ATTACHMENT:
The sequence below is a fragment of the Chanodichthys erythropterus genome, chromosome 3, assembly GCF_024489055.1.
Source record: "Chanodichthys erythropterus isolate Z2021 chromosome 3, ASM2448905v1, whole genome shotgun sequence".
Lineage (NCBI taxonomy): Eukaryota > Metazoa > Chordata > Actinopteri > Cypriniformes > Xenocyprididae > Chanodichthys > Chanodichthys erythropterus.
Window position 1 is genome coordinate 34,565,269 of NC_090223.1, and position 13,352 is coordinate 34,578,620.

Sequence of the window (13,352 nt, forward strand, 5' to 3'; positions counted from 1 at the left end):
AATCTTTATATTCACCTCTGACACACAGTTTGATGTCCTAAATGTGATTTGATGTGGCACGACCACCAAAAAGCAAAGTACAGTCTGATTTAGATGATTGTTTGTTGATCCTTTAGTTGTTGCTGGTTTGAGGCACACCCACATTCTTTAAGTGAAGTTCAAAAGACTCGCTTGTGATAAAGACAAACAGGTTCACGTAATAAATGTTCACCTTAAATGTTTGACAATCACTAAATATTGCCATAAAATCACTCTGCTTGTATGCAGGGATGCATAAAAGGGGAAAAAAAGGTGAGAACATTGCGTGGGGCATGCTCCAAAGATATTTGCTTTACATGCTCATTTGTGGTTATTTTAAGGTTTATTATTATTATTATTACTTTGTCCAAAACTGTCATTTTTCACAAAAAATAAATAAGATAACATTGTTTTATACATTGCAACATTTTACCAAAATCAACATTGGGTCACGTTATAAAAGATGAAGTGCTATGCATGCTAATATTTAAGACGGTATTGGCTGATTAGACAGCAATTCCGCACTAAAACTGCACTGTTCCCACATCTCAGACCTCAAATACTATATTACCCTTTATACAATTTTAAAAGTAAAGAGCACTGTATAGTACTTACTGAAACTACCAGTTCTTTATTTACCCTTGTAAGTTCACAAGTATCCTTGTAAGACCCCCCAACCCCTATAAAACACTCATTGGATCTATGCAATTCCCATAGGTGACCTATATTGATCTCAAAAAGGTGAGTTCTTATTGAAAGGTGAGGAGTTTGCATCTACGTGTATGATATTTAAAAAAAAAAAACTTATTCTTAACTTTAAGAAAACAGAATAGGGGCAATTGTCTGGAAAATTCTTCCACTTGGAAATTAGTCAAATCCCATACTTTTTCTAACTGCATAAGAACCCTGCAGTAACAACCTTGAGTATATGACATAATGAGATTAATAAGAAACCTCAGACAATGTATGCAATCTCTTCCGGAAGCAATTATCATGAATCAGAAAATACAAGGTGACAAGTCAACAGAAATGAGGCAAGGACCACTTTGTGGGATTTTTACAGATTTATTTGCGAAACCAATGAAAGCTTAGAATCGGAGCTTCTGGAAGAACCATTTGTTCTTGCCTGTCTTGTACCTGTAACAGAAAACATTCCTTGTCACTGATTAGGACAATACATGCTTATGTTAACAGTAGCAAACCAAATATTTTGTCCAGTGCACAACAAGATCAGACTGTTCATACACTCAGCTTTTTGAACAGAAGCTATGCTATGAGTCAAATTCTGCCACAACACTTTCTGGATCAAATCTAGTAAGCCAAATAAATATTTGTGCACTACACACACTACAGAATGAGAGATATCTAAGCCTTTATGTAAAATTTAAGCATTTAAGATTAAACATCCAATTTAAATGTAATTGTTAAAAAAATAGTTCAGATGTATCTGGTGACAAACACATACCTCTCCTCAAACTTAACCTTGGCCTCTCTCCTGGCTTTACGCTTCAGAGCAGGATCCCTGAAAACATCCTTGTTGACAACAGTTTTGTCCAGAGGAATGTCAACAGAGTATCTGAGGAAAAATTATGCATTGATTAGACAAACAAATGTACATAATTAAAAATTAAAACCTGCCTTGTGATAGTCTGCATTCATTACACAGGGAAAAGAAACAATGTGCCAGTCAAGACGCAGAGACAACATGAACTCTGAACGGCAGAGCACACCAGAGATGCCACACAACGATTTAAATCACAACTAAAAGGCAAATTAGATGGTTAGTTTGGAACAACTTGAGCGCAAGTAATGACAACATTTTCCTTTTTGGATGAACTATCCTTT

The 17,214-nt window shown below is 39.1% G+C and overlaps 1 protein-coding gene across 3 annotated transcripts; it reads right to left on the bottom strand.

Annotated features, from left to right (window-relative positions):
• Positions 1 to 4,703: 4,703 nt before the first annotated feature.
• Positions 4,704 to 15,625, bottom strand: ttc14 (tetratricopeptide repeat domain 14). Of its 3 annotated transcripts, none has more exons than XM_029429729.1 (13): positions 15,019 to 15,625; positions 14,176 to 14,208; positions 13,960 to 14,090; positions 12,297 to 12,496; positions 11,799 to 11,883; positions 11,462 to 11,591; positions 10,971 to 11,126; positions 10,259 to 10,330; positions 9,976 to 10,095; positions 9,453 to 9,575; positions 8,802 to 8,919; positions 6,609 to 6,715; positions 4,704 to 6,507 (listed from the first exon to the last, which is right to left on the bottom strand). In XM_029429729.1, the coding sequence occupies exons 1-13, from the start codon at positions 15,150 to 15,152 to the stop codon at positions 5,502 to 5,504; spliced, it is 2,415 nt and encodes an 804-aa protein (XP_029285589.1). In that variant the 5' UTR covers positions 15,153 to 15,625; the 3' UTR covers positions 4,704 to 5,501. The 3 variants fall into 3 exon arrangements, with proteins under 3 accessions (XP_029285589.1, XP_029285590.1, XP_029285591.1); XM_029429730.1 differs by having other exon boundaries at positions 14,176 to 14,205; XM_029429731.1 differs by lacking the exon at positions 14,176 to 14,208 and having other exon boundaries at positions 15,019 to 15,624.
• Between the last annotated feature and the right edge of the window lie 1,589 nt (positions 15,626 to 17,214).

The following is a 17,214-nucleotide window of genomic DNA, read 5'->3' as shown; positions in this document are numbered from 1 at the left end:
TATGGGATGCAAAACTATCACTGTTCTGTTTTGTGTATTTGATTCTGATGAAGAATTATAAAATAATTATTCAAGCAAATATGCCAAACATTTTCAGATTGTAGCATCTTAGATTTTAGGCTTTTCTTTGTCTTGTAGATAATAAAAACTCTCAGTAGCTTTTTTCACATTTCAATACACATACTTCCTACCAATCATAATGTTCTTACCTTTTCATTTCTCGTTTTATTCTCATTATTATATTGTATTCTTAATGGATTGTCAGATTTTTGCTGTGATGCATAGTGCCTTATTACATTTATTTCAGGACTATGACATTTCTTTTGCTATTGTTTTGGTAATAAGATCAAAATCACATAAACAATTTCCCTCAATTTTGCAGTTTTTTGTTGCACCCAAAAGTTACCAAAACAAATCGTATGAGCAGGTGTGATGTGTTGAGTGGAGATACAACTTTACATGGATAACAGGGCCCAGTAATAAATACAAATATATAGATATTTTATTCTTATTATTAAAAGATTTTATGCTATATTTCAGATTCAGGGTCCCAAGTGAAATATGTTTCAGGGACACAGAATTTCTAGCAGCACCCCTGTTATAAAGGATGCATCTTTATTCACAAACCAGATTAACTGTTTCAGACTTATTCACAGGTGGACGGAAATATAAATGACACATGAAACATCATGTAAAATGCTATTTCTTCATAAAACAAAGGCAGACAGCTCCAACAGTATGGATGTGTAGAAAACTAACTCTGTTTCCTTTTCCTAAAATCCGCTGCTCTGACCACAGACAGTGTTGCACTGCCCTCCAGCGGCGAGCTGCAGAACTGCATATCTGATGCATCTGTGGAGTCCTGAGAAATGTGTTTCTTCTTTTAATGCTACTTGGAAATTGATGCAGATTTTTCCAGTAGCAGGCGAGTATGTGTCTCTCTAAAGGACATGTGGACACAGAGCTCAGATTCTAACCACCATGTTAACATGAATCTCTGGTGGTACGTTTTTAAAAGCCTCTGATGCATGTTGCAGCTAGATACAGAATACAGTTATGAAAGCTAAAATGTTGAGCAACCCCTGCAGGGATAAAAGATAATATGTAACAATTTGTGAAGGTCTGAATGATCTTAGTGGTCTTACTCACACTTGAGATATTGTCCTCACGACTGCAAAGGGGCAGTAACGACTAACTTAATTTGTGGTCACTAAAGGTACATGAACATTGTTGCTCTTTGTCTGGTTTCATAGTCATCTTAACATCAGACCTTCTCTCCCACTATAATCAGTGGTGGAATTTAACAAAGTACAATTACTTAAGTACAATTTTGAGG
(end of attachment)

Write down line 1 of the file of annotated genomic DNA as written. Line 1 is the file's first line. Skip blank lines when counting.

The sequence below is a fragment of the Chanodichthys erythropterus genome, chromosome 3, assembly GCF_024489055.1.